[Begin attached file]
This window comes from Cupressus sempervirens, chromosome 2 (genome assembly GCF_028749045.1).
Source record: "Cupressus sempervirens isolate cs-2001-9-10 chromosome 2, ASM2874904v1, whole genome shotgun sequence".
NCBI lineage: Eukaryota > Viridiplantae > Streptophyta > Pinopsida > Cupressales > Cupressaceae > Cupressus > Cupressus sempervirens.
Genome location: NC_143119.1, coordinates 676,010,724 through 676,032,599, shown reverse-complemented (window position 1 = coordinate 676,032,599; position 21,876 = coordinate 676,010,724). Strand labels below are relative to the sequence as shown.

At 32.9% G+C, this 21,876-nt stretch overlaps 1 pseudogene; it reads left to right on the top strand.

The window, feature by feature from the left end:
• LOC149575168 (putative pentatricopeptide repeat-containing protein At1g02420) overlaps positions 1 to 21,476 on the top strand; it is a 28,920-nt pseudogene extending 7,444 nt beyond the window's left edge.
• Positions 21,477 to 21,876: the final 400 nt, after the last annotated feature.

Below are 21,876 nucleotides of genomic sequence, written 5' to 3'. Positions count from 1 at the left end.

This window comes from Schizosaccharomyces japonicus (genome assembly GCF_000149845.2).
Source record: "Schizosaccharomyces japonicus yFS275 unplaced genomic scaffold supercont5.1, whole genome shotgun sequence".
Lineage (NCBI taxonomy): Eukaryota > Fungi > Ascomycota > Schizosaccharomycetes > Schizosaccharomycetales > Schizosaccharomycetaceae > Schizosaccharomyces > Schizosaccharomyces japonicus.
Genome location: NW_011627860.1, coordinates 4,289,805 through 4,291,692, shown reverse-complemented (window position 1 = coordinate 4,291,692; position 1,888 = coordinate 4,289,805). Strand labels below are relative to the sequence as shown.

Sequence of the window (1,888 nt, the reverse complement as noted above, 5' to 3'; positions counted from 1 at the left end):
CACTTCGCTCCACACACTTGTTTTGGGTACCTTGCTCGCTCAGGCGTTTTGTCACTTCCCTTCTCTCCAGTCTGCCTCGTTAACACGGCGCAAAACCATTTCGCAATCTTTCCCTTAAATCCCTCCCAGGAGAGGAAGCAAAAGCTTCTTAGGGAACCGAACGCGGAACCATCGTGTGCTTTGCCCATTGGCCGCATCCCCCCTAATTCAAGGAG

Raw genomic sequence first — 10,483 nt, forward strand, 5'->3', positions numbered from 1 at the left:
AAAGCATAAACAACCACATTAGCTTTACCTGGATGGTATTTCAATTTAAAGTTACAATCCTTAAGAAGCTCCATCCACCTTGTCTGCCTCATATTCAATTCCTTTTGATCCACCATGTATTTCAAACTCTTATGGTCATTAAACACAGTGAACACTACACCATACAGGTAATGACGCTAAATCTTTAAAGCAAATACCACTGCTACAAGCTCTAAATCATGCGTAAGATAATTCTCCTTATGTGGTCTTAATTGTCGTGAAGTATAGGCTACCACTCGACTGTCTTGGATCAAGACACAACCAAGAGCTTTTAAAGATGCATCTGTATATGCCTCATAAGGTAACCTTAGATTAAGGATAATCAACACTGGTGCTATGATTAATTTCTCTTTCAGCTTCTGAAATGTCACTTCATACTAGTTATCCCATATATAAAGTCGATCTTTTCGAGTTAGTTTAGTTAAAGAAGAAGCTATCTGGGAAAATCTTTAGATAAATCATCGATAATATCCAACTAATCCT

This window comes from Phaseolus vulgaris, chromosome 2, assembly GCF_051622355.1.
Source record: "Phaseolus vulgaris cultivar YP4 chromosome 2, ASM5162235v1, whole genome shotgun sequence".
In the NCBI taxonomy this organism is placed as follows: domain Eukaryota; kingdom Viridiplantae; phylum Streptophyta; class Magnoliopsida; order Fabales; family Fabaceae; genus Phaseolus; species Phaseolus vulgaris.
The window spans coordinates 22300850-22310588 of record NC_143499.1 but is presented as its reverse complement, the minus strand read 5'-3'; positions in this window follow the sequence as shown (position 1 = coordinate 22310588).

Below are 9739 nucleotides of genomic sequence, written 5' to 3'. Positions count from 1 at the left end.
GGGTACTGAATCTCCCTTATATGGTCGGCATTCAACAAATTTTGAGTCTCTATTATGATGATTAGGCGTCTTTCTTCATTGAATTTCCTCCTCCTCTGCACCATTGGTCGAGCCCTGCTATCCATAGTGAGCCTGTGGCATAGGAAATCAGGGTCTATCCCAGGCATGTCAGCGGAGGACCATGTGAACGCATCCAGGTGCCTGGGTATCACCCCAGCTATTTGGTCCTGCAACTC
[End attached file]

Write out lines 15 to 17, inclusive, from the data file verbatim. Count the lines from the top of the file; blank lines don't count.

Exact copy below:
CACTTCGCTCCACACACTTGTTTTGGGTACCTTGCTCGCTCAGGCGTTTTGTCACTTCCCTTCTCTCCAGTCTGCCTCGTTAACACGGCGCAAAACCATTTCGCAATCTTTCCCTTAAATCCCTCCCAGGAGAGGAAGCAAAAGCTTCTTAGGGAACCGAACGCGGAACCATCGTGTGCTTTGCCCATTGGCCGCATCCCCCCTAATTCAAGGAG

Raw genomic sequence first — 10,483 nt, forward strand, 5'->3', positions numbered from 1 at the left:
AAAGCATAAACAACCACATTAGCTTTACCTGGATGGTATTTCAATTTAAAGTTACAATCCTTAAGAAGCTCCATCCACCTTGTCTGCCTCATATTCAATTCCTTTTGATCCACCATGTATTTCAAACTCTTATGGTCATTAAACACAGTGAACACTACACCATACAGGTAATGACGCTAAATCTTTAAAGCAAATACCACTGCTACAAGCTCTAAATCATGCGTAAGATAATTCTCCTTATGTGGTCTTAATTGTCGTGAAGTATAGGCTACCACTCGACTGTCTTGGATCAAGACACAACCAAGAGCTTTTAAAGATGCATCTGTATATGCCTCATAAGGTAACCTTAGATTAAGGATAATCAACACTGGTGCTATGATTAATTTCTCTTTCAGCTTCTGAAATGTCACTTCATACTAGTTATCCCATATATAAAGTCGATCTTTTCGAGTTAGTTTAGTTAAAGAAGAAGCTATCTGGGAAAATCTTTAGATAAATCATCGATAATATCCAACTAATCCT